LEED designation sought for existing office building
Most folks think of LEED designation, the rating system for green building, as something that applies exclusively to new construction.
The owners of a Reno office building, however, are working to win certification an existing building that was constructed in 1997 through a lesser-known program developed by Leadership in Energy and Environmental Design.
And it’s more than a public relations exercise. The owners of the building at 639 Isbell Road think they can reduce operating costs at the same time that they make the building more attractive to the growing number of tenants who pay close attention to environmental concerns.
Tilio Lagatta, president of property owner Blackfire Inc., says the work to achieve LEED designation has proven to be fairly simple.
“It’s an accumulation of small things,” he says.
The landlord, for instance, provided a bike rack to encourage employees of tenant companies to peddle to work. Lagatta says Blackfire is trying to figure out a way to install a shower and locker room in the building that could be used by cyclists before work.
The building also gets LEED points because it’s located within walking distance of bus stops along nearby Moana Lane.
The building’s tenants stepped up their recycling efforts, and Blackfire Inc. arranged for Sierra Pacific Power to look at lighting efficiency in the building. After that study, the landlord installed motion-sensors to reduce lighting of rooms left vacant.
“We really think we’re going to drop the operating expense of the building,” says Lagatta. The owners think the building in central Reno would be the first existing office project in the region to earn LEED designation.
More steps remain to be taken, says Brittany Diehl, who works with the building as an assistant property manager at Nevada Commercial Services in Reno.
The custodians who work in the building, for instance, can move to the use of environmentally sensitive cleaning products.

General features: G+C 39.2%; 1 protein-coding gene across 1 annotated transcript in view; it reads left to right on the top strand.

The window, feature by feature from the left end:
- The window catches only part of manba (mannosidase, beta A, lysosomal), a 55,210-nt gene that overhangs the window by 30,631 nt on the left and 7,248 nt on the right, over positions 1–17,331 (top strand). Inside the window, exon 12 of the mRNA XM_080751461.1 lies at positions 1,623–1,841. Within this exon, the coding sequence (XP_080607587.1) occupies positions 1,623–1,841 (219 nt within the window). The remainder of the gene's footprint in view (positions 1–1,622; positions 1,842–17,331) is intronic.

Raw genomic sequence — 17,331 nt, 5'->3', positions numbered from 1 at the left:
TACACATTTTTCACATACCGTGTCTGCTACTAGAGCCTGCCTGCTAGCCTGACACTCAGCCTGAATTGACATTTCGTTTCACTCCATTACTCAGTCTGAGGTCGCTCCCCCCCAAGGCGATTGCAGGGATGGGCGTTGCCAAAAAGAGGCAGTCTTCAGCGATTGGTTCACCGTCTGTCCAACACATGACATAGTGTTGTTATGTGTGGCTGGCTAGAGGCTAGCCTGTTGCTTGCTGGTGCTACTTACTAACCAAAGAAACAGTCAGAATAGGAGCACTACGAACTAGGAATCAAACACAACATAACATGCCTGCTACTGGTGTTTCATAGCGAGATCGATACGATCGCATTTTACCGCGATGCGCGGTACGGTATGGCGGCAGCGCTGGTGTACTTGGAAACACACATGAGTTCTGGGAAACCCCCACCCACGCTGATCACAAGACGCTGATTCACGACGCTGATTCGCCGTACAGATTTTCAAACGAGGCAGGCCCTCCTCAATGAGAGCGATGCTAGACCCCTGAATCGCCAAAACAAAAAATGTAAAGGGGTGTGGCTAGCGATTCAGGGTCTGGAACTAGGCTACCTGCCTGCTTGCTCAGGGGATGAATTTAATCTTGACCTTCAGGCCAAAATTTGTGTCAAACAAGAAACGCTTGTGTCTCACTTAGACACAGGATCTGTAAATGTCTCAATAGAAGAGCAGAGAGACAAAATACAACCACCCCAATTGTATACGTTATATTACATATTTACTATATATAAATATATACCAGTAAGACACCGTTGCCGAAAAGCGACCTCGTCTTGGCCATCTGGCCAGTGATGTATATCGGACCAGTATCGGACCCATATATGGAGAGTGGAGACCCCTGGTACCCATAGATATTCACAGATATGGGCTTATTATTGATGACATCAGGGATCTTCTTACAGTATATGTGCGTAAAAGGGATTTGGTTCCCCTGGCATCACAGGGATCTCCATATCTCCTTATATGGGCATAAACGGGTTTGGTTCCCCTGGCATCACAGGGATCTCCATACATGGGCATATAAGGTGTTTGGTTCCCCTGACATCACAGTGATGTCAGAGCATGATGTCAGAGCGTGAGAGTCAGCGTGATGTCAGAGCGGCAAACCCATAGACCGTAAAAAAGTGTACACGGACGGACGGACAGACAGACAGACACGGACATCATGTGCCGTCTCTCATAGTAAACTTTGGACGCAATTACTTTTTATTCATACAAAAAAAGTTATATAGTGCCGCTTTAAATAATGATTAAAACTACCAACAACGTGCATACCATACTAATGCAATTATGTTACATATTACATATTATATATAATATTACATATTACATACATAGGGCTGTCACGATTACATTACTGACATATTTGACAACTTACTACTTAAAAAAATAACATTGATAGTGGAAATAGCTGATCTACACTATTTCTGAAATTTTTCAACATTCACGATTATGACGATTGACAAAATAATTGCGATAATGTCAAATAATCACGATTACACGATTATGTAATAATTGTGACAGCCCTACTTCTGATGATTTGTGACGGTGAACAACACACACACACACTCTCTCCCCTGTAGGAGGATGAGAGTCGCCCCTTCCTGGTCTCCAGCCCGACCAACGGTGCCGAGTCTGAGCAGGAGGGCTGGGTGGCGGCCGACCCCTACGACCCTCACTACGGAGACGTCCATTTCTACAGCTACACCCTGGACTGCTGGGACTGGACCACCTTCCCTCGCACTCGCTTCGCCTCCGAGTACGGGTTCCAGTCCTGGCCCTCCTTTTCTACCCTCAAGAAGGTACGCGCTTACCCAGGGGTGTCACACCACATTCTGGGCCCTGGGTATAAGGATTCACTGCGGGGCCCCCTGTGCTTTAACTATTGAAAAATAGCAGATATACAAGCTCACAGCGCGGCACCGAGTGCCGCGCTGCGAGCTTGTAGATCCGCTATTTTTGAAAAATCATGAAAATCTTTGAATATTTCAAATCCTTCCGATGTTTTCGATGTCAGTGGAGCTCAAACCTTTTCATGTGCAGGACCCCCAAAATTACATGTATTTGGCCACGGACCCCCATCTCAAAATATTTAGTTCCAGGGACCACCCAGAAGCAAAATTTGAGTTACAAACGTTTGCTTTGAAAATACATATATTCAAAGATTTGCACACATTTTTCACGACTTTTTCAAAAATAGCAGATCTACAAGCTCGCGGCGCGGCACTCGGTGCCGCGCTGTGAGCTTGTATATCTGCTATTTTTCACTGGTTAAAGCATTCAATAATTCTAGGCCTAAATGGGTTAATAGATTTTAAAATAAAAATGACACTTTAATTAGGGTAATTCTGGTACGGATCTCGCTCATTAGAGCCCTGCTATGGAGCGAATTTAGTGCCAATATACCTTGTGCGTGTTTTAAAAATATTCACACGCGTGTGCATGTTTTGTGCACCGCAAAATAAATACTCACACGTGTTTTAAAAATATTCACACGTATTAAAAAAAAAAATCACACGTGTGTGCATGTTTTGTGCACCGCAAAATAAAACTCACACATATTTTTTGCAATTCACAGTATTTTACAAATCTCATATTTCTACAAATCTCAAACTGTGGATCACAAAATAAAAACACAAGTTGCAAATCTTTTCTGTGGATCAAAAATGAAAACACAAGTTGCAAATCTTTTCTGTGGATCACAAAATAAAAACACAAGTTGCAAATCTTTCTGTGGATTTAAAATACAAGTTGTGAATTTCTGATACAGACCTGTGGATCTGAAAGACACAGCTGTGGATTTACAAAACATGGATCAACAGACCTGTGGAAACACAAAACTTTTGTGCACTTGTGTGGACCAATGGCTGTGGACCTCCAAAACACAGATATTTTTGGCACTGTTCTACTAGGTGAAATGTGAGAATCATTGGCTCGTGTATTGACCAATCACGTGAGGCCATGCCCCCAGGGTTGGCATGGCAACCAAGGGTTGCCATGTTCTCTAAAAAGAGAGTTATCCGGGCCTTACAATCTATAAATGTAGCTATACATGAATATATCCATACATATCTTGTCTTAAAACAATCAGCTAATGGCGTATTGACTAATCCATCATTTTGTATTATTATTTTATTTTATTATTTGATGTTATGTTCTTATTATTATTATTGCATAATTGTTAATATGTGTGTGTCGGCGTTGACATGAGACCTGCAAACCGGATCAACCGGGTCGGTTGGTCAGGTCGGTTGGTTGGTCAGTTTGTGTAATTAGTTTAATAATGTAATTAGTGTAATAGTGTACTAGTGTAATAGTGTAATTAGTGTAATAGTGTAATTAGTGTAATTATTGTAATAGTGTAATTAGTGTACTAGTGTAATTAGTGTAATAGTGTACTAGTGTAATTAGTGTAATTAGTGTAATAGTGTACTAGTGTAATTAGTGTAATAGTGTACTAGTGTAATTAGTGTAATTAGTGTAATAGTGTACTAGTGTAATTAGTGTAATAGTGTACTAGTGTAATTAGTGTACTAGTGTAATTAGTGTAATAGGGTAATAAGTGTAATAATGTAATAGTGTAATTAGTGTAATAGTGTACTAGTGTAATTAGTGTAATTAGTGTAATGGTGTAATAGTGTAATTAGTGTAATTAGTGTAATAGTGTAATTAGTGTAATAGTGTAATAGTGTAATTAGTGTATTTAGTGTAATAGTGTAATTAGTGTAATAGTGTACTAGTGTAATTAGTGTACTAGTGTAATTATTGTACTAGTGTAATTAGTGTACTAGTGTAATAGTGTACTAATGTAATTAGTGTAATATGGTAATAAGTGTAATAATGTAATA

And tenants, she says, can be encouraged to increase their use of recycled office products.
Like Lagatta, Diehl thinks the steps to pursue LEED designation for the building will quickly pay off through lower operating costs. Plus, she thinks Blackfire Inc. will be positioned on the leading edge of the commercial real estate market.
“This is the direction that society is going,” she says. “It’s best to be ahead of the game.”
Annemarie Huismann of CB Richard Ellis, which is marketing the building, says LEED designation is becoming a good sales tool for owners of office, commercial and industrial properties.
“It provides a substantial boost,” she says. “Corporate America is really understand the value of the LEED designation, and it’s
trickling down to markets throughout the country.”
In fact, David Wood of CB Richard Ellis notes that the efforts to improve the environmental performance of Blackfire’s building got a boost from one of its key tenants, Tetra Tech.
That engineering and consulting company based at Pasadena, Calif., recently undertook a study of the energy and environmental efficiency of each of its 275 branch offices worldwide.
Blackfire Inc. purchased the three-story, 39,000-square-foot office building last autumn from Huckabay Properties.
Along with the work toward LEED designation, the new owners also have added architectural details developed by HMC Architects and new paint to upgrade the building.
The building is 70 percent leased.
“As I’ve said repeatedly, the virus — and our personal actions to help mitigate its spread — drives the timeline,” Sisolak said in a Monday statement.